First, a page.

BWW Reviews: THE DRESSER at Everyman Theatre - Simply Spectacular
I was so excited last year when I first noticed that Everyman Theatre would be producing the play THE DRESSER. I recall with reverence the 1983 film which starred Tom Courtenay and Albert Finney. (I was fortunate to see these amazing actors perform in London in the play ART along with Alfred Molina). It was the story that fascinated me. The incredible backstage life of actors, stage managers, and dressers, something not seen often. Especially the work of the dresser, the individual responsible for an actor's costumes. But thanks to Ronald Harwood's tale, we the audience finally get the chance to see what happens backstage that makes actors tick.
The play is set in the English countryside in 1942 when the British were nightly suffering from constant bombardment from Germany. I was reminded of the 2005 film "Mrs. Henderson Presents" starring Dame Judy Dench and Bob Hoskins which dealt with the true story of London's Windmill Theatre which refused to stop performances (which featured nudity) while the bombs continued to fall.
Scenic Designer James Fouchard has done a masterly job in establishing a set which begins as a backstage dressing room stage right with the stage curtain facing the audience stage left. While the actors perform towards the British audience, the dressing room retracks to reveal the entire back stage which includes all sorts of sound effects including a wind machine and two timpani for thunder.
Everyman Theatre Resident Sound Designer Chas Marsh is responsible for the realistic bomb explosions which the audience can literally feel in their seats.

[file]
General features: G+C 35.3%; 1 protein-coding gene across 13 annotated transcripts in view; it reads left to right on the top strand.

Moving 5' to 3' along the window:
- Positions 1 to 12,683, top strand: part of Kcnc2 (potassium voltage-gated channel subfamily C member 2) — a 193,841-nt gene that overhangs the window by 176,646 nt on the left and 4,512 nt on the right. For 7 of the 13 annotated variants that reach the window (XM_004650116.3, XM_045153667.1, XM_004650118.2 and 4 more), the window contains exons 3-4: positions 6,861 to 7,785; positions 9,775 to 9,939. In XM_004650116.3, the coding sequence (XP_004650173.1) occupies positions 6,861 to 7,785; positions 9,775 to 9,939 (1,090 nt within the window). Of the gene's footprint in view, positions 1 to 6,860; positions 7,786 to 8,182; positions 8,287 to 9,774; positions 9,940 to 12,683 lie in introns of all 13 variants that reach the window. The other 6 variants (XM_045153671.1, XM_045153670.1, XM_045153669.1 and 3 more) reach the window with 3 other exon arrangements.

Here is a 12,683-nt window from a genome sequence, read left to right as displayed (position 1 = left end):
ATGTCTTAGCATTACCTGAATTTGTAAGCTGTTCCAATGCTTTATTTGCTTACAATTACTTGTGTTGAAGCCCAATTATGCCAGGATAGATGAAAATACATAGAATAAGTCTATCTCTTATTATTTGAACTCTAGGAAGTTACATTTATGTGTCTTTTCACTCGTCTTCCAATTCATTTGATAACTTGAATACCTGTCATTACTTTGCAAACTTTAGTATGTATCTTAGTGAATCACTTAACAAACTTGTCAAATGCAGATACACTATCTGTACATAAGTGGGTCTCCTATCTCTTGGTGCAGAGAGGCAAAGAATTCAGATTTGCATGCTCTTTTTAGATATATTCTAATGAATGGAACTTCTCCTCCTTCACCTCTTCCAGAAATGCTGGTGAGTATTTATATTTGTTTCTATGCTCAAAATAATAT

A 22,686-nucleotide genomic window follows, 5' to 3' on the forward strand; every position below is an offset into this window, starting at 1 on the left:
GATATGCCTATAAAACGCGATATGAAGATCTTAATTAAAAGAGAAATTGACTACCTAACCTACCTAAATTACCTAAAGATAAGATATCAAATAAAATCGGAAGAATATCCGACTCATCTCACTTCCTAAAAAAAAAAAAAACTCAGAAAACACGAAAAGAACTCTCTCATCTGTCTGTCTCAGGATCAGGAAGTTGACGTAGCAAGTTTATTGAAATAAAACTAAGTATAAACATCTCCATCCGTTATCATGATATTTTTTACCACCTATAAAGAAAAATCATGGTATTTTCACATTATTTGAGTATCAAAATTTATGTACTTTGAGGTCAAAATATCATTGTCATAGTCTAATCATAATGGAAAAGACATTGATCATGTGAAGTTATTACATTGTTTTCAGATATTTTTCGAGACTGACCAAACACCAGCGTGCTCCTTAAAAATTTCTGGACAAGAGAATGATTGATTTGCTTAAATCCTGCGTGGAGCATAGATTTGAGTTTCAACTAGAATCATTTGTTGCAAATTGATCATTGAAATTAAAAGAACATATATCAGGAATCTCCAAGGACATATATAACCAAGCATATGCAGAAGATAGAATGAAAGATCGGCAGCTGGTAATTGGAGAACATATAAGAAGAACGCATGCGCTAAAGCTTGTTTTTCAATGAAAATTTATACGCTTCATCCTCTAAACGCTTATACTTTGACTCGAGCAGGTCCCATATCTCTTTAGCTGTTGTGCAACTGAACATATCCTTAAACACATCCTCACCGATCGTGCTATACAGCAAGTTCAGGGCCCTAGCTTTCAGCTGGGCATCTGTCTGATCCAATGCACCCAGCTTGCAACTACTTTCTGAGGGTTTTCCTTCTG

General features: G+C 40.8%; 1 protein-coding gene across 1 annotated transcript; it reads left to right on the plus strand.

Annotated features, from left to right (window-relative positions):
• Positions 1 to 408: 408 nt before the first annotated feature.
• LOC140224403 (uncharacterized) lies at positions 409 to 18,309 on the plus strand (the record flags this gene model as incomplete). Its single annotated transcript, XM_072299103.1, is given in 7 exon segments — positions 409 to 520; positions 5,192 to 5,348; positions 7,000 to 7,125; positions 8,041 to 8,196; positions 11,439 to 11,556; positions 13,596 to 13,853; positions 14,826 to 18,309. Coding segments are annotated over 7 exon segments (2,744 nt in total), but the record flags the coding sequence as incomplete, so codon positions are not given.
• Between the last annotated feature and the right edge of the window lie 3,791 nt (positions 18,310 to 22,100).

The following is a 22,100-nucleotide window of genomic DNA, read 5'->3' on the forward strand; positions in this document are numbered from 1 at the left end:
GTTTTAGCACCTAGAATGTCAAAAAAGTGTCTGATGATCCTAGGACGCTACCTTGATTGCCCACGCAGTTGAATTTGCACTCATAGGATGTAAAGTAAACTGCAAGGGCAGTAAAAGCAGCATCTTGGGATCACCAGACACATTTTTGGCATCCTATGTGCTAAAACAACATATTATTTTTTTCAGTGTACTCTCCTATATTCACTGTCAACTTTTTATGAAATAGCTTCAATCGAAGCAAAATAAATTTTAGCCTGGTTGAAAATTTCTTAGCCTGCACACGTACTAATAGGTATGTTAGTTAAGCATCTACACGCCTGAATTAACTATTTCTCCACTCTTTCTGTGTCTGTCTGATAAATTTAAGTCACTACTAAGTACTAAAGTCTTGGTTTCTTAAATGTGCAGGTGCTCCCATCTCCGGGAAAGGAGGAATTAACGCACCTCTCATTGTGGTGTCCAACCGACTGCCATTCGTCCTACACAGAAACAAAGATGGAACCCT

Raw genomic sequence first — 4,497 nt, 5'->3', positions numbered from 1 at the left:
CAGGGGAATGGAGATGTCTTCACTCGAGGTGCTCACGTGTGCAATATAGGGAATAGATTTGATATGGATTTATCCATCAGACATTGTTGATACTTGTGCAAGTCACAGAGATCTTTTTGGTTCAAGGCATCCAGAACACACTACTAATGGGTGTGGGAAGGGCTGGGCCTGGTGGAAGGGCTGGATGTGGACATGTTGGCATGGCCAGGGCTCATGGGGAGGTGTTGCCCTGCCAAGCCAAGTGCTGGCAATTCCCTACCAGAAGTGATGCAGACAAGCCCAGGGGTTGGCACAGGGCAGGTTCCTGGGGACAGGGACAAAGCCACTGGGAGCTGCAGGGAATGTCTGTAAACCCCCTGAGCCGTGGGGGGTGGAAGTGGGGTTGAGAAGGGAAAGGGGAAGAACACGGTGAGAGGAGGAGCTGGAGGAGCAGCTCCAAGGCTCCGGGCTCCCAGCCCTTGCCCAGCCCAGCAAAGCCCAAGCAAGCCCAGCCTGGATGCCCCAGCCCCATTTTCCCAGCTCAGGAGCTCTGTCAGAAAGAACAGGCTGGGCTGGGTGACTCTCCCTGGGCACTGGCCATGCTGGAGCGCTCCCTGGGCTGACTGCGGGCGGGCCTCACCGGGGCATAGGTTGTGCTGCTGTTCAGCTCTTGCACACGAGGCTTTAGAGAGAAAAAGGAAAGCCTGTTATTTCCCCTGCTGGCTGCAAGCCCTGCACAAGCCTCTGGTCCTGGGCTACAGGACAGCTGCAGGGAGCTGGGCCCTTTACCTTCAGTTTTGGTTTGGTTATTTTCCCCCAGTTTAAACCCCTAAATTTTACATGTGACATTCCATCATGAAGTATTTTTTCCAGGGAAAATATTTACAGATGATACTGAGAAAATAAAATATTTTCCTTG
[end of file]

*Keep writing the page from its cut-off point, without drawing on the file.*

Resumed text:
Towson University Costume Design Professor Julie Potter has spot on clothing for the actors on and off-stage. This is only her second Everyman show and she deserves to return.
Director Derek Goldman has assembled a stellar cast and has them running smoothly. I had the privilege of observing the "first reading" and was astonished at how wonderful the entire cast did without make-up, costumes, and a set. So I was prepared to observe something special and I was not disappointed.
THE DRESSER is simply spectacular in large part to the two leads, Bruce Randolph Nelson and Carl Schurr. Schurr plays the character "Sir" who has had an illustrious career and is about to perform KING LEAR for the 227th time. He has never missed a performance. But, as the play opens, Sir is missing and the possibility exists the show will NOT go on. Finally, he arrives backstage one hour prior to show time from a hosptial where was suffering from exhaustion. He's dishelved. Madge the stage manager (the always wonderful Megan Anderson) sees Sir and is ready to pull the plug on the production. Deborah Hazlett plays Sir's leading lady on and off the stage and agrees the show must not go on. It is only Nelson's Norman the dresser, who knows he can get Sir back to himself so the show will proceed. He probably performs this function every evening before Sir's performance, doing this thankless job for 16 years. Will Norman succeed and get Sir on his feet to perform. Ofcourse.
One of the highlights of the cast is Emily Vere Nicoll who plays "Irene" a young ingenue who is thrilled to be on the same stage with Sir. There's a memorable scene between Irene and the bitter aging actor who remembers so well what it was like to be young and amorous.
Wil Love has a cute cameo as Geoffrey Thornton who plays Lear's fool in a costume obviously made for a smaller man. James Whalen is Oxenby who is a woundered veteran fresh from the war and wears a leg brace who refuses at first to help with the sound effects crew but later changes his mind for the sake of the theater. Rounding out the Shakespearean ensemble are James Bunzli, Will Cooke, Benjamin Lovell, and Frank Tesoro Vince.
You have until March 23 to see this incredible production. For tickets, call 410-752-2208 or visit www.everymantheatre.org.
A new restaurant has opened next to the theater, Forno Restaurant and Wine Bar at 17 N. Eutaw St. Call 443-873-9427 or visit wwfornobaltimore.com.